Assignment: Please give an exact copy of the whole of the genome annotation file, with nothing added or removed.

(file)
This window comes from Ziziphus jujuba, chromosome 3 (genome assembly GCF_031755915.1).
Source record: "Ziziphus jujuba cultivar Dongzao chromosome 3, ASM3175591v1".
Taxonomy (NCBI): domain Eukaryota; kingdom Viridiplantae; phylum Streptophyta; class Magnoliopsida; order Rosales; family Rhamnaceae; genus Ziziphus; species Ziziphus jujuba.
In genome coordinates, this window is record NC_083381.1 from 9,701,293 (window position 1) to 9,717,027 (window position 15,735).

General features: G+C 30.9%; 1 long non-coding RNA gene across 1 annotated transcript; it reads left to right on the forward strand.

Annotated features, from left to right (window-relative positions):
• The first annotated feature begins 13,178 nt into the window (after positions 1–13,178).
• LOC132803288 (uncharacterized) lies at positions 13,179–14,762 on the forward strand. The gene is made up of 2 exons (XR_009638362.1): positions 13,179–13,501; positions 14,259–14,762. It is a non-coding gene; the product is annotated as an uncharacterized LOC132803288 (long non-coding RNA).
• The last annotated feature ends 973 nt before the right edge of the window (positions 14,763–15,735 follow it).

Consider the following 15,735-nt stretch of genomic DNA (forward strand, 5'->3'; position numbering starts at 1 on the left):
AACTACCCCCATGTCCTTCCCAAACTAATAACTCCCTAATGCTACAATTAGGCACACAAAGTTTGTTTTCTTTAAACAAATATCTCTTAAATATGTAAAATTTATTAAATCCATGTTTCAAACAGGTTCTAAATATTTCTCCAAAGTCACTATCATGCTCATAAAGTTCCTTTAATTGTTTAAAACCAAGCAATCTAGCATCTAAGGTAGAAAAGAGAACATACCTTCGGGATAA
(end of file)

This window comes from Ziziphus jujuba, chromosome 3 (genome assembly GCF_031755915.1).
Source record: "Ziziphus jujuba cultivar Dongzao chromosome 3, ASM3175591v1".
Taxonomy (NCBI): domain Eukaryota; kingdom Viridiplantae; phylum Streptophyta; class Magnoliopsida; order Rosales; family Rhamnaceae; genus Ziziphus; species Ziziphus jujuba.
In genome coordinates, this window is record NC_083381.1 from 9,701,293 (window position 1) to 9,717,027 (window position 15,735).

General features: G+C 30.9%; 1 long non-coding RNA gene across 1 annotated transcript; it reads left to right on the forward strand.

Annotated features, from left to right (window-relative positions):
• The first annotated feature begins 13,178 nt into the window (after positions 1–13,178).
• LOC132803288 (uncharacterized) lies at positions 13,179–14,762 on the forward strand. The gene is made up of 2 exons (XR_009638362.1): positions 13,179–13,501; positions 14,259–14,762. It is a non-coding gene; the product is annotated as an uncharacterized LOC132803288 (long non-coding RNA).
• The last annotated feature ends 973 nt before the right edge of the window (positions 14,763–15,735 follow it).

Consider the following 15,735-nt stretch of genomic DNA (forward strand, 5'->3'; position numbering starts at 1 on the left):
AACTACCCCCATGTCCTTCCCAAACTAATAACTCCCTAATGCTACAATTAGGCACACAAAGTTTGTTTTCTTTAAACAAATATCTCTTAAATATGTAAAATTTATTAAATCCATGTTTCAAACAGGTTCTAAATATTTCTCCAAAGTCACTATCATGCTCATAAAGTTCCTTTAATTGTTTAAAACCAAGCAATCTAGCATCTAAGGTAGAAAAGAGAACATACCTTCGGGATAA